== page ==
About 100 girls will benefit from The Prom Project 

Published 9:48 am Wednesday, March 14, 2018

A senior at Boyle County High School is working with other adult volunteers to make prom a magical evening for young ladies needing a little extra sparkle in finding a beautiful dress with complimenting accessories.

Amelia Fogle has worked with The Prom Project, based out of Centenary United Methodist Church, since Ginny Hogue began it three years ago.

The focus of the project is to give donated prom dresses, matching shoes, purses and jewelry to deserving high school girls who may not have the financial means to afford an elegant gown for prom — Hogue said a new dress can cost between $600 and $800.

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Because of the confidentiality of students who use the free service, Fogle is only allowed to work behind the scenes, setting up the large showroom where girls come to select their gown. She helped set up dress racks, sorted dress and shoe sizes and displayed jewelry and purses.

This year, Fogle said she wanted to try and do more to help the girls find their perfect dress, because, “Prom is a big part of high school. It is such a big deal, but it’s expensive.”

So Fogle asked to have a dress drive at BCHS where she could collect donated prom and homecoming dresses directly from other students and take to The Prom Project. She hung posters around school and talked to friends about it. She even set up a mannequin in the school library urging girls to donate their gently used dresses and accessories.

Fogle ended up having seven dresses to add to the collection of nearly 700 they already have this year. Another donated prom dress organization, Cinderella’s Closet from northern Kentucky, is bringing 300 more dresses to Danville soon.

Ginny Hogue holds up one of her favorite dresses that was donated to The Prom Project. Deserving girls who were selected by their school counselors will be attending the Prom Project event at United Methodist Church on March 23 and 24. Hogue began the local project in 2016.

Hogue said dresses are donated all year from individuals and businesses such as Miss Priss in Lexington. They also accept financial donations and sponsor a Sweetheart Market every February where all the proceeds go to support the project.

Standing in the storage room filled with racks of hundreds of long and short dresses of every style and color imaginable, Hogue said they have dresses ranging in size from 0 to 28.

This year’s event where selected girls are to arrive and choose their dresses will be March 23 and 24.

She said the organization is hoping to have at least 100 young ladies coming from BCHS, Danville High School, Kentucky School for the Deaf and Casey, Garrard and Lincoln counties. McQueary County participated last year because there was a huge need, Hogue said. They are coming again this year because the need is still there and because the project has enough dresses, Hogue said.

In addition to trying on and selecting their prom ensemble with the help of a volunteer attendant, six seamstresses will be on hand to make simple alterations so the dress will fit perfectly. Hogue said this service includes hemming, perhaps adding a strap or putting in an insert if the dress is “a little too revealing,” she said.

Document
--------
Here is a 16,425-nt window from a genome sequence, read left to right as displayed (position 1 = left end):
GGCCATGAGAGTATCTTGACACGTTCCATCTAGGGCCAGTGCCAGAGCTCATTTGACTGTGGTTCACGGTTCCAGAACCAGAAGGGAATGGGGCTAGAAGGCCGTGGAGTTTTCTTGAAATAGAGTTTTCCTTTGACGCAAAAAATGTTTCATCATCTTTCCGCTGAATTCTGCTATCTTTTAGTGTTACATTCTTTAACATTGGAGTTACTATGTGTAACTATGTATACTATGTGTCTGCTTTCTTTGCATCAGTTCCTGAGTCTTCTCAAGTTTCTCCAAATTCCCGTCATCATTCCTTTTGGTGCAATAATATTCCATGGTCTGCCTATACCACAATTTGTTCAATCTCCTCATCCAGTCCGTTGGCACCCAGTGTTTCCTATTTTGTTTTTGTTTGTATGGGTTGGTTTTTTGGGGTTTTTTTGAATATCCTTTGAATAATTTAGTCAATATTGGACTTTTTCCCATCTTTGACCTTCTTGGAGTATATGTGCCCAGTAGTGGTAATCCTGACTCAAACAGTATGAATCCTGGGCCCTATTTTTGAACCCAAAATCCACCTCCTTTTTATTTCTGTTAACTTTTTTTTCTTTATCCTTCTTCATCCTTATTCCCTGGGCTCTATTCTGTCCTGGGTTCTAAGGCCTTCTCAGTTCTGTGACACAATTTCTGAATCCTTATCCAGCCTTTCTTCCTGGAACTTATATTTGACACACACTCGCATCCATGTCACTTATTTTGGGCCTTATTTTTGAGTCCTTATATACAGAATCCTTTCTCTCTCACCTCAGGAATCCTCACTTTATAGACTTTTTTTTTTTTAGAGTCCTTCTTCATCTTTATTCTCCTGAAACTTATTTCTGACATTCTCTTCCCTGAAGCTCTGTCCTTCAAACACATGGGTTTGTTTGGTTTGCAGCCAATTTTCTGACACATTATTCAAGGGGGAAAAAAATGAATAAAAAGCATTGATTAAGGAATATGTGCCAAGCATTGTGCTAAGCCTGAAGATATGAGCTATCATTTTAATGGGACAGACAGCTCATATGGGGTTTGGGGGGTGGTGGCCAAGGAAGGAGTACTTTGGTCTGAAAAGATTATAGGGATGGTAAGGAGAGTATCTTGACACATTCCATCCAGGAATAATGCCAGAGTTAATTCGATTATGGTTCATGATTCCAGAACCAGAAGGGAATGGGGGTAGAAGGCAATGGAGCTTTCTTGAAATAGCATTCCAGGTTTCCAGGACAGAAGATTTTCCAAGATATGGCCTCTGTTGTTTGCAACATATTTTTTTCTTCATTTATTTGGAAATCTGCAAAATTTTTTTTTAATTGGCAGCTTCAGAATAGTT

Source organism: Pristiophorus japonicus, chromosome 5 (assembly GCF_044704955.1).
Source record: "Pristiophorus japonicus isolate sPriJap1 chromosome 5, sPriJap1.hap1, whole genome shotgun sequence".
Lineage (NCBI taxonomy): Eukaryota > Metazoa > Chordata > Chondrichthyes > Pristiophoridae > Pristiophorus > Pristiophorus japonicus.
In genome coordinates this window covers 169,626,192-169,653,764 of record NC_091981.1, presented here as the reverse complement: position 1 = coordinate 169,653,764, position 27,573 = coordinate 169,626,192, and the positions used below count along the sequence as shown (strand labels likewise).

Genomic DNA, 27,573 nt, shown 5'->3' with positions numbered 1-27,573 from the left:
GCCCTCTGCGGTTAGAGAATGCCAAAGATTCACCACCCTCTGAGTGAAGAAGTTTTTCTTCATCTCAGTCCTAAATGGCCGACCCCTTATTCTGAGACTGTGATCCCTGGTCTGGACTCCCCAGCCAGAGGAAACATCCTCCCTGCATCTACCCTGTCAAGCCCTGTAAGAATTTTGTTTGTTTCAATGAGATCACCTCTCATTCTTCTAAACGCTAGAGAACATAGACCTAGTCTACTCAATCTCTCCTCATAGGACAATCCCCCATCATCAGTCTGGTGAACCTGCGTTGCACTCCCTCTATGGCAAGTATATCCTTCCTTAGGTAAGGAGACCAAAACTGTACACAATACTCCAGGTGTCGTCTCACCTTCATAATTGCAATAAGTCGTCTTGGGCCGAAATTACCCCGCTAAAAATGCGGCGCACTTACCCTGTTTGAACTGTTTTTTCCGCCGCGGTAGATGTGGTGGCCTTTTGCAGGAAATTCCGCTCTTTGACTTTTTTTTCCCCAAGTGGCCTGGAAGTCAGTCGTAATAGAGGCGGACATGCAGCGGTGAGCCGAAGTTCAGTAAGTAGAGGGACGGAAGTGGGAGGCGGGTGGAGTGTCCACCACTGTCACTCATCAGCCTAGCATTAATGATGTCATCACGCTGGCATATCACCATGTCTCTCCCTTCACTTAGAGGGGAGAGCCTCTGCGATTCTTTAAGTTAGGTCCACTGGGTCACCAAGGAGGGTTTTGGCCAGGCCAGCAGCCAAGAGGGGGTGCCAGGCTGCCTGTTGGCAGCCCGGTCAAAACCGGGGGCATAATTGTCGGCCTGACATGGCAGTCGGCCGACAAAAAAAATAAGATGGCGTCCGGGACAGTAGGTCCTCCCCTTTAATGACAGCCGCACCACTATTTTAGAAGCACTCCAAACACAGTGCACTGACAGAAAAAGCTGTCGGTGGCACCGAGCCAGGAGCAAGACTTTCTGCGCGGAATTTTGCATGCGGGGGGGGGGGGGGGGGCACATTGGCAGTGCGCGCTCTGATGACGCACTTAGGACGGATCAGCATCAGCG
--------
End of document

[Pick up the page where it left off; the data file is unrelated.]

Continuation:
And more volunteer seamstresses are desperately needed this year because of the number of girls they are helping, Hogue said.

Hogue said the 50 to 70 volunteers from area churches greet each girl as they arrive, many times as a group in school buses, and escort them to the showroom where a personal attendant will help them pick out at least three dresses to try on. If a mother, friend or family member comes with the student, they can relax in the hospitality room and wait for their “princess” (how they refer to the girls, she said) to step out and show off their selection. 

After a dress is chosen, they go to the “Slipper Fairies” where a pair of fancy shoes are selected. Then they glide over to the “Glitter Fairies” where glittering accessories are available.

“This is my favorite part,” Hogue said. “I like all the foofy stuff.”

Then they are escorted to the makeup area where Connie Snyder, a Mary Kay Consultant gives the girls pointers on applying makeup and a bag of samples to use on prom night.

Finally, the girls take their dresses to the “Sewing Fairies” where the alterations are completed. Each dress is inspected, steamed and placed in a special bag to protect it until prom night, Hogue said. Everything the high school girls receive during The Prom Project is theirs to keep, she said.

And for a little extra encouragement, each girl has a “prayer partner” who is a volunteer saying a private prayer for the girls during the week of prom, Hogue said.

Watching them transform from shy and quiet girls into beautiful and excited young ladies is a humbling experience, Hogue said. Sometimes parents can’t do as much for their child as they want to so helping out in this one special way is important to her.


More seamstresses are needed to help make simple alterations to prom dresses on March 23 and 24. If you are interested in volunteering, please call Ginny Hogue at (859) 516-2496